Seattle Photo 94682209 © Yoseph Argodion Gunawan
© Yoseph Argodion

Three shippers have filed complaints with the US Federal Maritime Commission (FMC) against container line MSC, citing grievances ranging from unfair charges to inadequate periods for container movements.

The first of the three complaints filed by MVM Logistics, which has now said it is insolvent, dates back to events between August 2020 and February 2022 when it ceased trading.

MVM alleges that Switzerland-based MSC not only caused delays, for which charges were applied, but then created a “late gate charge”, a $200 per container levy for a trucker failing to pick up a box within the given operating period.

“Every week we were forced to request a late gate permit – it was not always available, and when available it would be only for one shift, and most of the time the terminal would close before the end of the given shift,” reads the MVM docket to the FMC.

According to MVM, thousands of operators would be attempting to deliver containers during the short given period, but “just a fraction” would make it through the gates on time, the rest would be charged $200.

“MSC once more found an easy way of fast, unfair enrichment at the cost of its own clientele,” claimed the forwarder.

Moreover, MVM the daily charges were unfair as the carrier did not provide equipment, or changed delivery and pick up times for containers, making difficult for the forwarder to avoid having to pay.

In response, MSC said the complaints brought by MVM were either “too vague to respond to” or simply denied the allegations.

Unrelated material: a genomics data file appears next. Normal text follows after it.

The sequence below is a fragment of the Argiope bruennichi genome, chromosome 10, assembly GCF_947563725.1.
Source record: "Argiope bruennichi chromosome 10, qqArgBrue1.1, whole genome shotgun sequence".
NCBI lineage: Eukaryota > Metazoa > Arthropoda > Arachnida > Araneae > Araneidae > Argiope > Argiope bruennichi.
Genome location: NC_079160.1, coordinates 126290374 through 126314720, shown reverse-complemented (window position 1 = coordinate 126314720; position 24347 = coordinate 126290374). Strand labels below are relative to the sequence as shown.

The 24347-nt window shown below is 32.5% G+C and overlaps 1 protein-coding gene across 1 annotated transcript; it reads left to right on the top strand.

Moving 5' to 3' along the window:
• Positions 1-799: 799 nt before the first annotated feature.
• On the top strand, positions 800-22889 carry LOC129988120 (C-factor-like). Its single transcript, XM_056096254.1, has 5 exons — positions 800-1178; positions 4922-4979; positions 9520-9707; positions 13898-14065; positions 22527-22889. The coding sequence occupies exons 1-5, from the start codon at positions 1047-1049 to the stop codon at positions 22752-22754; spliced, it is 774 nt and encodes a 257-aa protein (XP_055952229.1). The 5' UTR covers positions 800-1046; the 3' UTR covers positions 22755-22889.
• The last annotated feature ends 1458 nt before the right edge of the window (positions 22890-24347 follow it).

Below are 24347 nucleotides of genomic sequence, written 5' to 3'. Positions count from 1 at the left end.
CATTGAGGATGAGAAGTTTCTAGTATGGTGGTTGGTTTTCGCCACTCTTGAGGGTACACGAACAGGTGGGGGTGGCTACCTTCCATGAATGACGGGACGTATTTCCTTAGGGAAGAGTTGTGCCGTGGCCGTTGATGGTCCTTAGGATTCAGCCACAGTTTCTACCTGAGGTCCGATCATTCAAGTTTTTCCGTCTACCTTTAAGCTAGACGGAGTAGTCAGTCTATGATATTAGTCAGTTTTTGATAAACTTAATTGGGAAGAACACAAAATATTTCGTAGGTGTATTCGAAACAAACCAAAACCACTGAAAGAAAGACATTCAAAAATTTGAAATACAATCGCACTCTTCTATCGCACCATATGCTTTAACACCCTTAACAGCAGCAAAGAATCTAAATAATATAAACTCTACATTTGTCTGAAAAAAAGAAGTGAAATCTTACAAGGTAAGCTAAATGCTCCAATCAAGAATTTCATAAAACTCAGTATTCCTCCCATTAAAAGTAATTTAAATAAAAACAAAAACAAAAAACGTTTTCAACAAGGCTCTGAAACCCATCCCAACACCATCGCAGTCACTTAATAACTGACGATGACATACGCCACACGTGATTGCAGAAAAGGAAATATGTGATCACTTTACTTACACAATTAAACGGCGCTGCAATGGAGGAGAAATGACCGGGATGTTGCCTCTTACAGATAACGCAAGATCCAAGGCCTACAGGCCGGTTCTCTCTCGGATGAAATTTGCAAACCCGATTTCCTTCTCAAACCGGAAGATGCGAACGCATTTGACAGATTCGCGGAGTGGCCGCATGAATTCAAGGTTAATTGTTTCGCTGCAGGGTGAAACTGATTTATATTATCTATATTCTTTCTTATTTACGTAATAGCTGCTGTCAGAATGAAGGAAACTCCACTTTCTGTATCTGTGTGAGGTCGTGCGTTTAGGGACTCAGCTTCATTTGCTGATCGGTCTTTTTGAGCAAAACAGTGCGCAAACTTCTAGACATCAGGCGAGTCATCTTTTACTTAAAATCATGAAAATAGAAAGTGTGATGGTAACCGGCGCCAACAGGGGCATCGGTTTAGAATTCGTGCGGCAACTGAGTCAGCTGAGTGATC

In another case, was filed on 14 November by shipper CCMA, alleges MSC transgressions concerning a shipment of ten containers from Durres, Albania, which arrived in Seattle in early November 2021.

The shipment was subject to US Customs Border Protection (CBP) control, but only one container needed to be moved to the customs examination station. CBP delays and the moving of a single container for inspection caused all ten boxes to be delayed at the port until 15 December, more than a month after the expiry of free storage time.

When the containers were finally released by CBP, MSC assessed detention & demurrage charges at more than $114,000.

CCMA alleges: “MSC repeatedly ignored CCMA’s attempts to communicate regarding the demurrage fees and, when MSC was finally reached, it refused to extend the last free day for the containers and/or waive or reduce the accrued demurrage charges.”

In a similar case, another Seattle shipper, Doka, had a shipment of six containers of plywood delayed by a CBP inspection. CBP cited irregularities on the bill of lading and manifest.

After arrival in the US in mid-October 2021, the containers were finally released in February 2022, with demurrage charges amounting to $260,000.

Again, Doka claims communications with MSC were difficult, including attempts to get the carrier to deal with the bill of lading issues.

Doka alleges: “MSC’s unreasonable delay in acting to fix the automated manifest system problem with CBP resulted in unfair, unreasonable and exorbitant charges for demurrage, detention and ‘dwell’ fees that have made it commercially unfeasible for Doka to retrieve its cargo.”

To date, MSC has not yet responded to the last two cases.

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